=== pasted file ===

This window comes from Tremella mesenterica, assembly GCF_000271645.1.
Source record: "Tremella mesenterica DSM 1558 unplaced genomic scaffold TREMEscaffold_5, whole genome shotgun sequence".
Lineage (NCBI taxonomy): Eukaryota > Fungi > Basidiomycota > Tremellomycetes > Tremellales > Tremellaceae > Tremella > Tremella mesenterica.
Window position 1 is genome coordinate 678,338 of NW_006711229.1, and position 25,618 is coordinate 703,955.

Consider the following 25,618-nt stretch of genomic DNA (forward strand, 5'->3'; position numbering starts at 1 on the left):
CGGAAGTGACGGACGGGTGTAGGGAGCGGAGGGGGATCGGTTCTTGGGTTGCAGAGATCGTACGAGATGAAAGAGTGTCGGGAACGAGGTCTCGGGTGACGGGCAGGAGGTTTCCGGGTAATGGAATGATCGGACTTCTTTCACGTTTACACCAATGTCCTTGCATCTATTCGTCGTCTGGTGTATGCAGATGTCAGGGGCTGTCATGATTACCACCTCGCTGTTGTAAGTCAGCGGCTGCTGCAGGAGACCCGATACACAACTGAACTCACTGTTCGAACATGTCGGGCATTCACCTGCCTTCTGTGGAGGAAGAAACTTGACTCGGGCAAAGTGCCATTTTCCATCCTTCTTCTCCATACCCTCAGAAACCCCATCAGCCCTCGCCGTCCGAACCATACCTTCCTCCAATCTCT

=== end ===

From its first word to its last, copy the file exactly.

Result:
This window comes from Tremella mesenterica, assembly GCF_000271645.1.
Source record: "Tremella mesenterica DSM 1558 unplaced genomic scaffold TREMEscaffold_5, whole genome shotgun sequence".
Lineage (NCBI taxonomy): Eukaryota > Fungi > Basidiomycota > Tremellomycetes > Tremellales > Tremellaceae > Tremella > Tremella mesenterica.
Window position 1 is genome coordinate 678,338 of NW_006711229.1, and position 25,618 is coordinate 703,955.

Consider the following 25,618-nt stretch of genomic DNA (forward strand, 5'->3'; position numbering starts at 1 on the left):
CGGAAGTGACGGACGGGTGTAGGGAGCGGAGGGGGATCGGTTCTTGGGTTGCAGAGATCGTACGAGATGAAAGAGTGTCGGGAACGAGGTCTCGGGTGACGGGCAGGAGGTTTCCGGGTAATGGAATGATCGGACTTCTTTCACGTTTACACCAATGTCCTTGCATCTATTCGTCGTCTGGTGTATGCAGATGTCAGGGGCTGTCATGATTACCACCTCGCTGTTGTAAGTCAGCGGCTGCTGCAGGAGACCCGATACACAACTGAACTCACTGTTCGAACATGTCGGGCATTCACCTGCCTTCTGTGGAGGAAGAAACTTGACTCGGGCAAAGTGCCATTTTCCATCCTTCTTCTCCATACCCTCAGAAACCCCATCAGCCCTCGCCGTCCGAACCATACCTTCCTCCAATCTCT